In short: yes, new Who has always had problems. It’s always been inclined to schmaltz. It’s always had characters with unlikely personality traits. It’s always glossed over some of the problems of acclimatising to space/time travel, presumably because there are only so times “it’s bigger on the inside” is new news (or funny, Moffat, even self-referentially); ditto with “I’m the last of my kind”, the Time War, the Doctor’s age and so on. Perhaps that’s a good reason to keep companions round for longer than two seasons. If the Doctor explains basic facts about himself, it’s a rehash which gets boring fast; if he doesn’t, the companions have to just magically be a perfect counterpoint to his angst without actually knowing why, and that doesn’t work.

And now it’s not getting away with its flaws. I don’t find it lovably patchy any more, but genuinely idiotic. I’m keen for the 50th anniversary special, mind you; and hopefully things will pick up with a new Doctor; but I don’t think I want to be strung through another tedious season waiting for the high-concept plot to get to its big reveal. And if we’re introduced to another companion who absorbs the revelation of alien life in half a second flat with a wink and an in-joke about running, so help us all.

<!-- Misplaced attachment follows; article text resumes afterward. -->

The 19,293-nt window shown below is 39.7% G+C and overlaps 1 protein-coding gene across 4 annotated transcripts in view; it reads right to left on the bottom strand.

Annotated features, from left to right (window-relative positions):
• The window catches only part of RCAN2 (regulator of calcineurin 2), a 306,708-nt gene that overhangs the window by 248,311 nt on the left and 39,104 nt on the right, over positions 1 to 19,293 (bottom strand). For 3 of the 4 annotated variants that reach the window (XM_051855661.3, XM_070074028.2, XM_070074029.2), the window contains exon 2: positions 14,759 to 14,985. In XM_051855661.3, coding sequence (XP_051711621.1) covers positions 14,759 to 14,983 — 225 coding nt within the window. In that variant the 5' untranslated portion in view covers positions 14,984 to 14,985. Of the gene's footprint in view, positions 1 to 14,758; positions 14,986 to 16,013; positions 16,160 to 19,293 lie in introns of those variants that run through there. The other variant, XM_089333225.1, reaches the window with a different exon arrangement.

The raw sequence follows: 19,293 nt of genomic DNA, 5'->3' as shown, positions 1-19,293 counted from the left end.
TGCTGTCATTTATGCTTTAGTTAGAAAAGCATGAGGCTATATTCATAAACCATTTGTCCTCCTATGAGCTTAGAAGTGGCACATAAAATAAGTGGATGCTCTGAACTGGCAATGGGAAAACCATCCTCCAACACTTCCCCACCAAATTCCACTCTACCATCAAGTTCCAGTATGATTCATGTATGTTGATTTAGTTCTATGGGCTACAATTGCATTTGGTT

Posted in havers
June 10th, 2013 | No Comments »

1. Smokey: “Tell me a story about guinea pigs and shmallows.”

Pig: “Talking shmallows?”

Smokey: “If you wish.”

Pig: “Okay! Once upon a time there were three guinea pigs. Their names were Toby, Hansel and Gretel. They were very happy together. One day, Hansel got sick. But he didn’t die. He got better and they got married again.”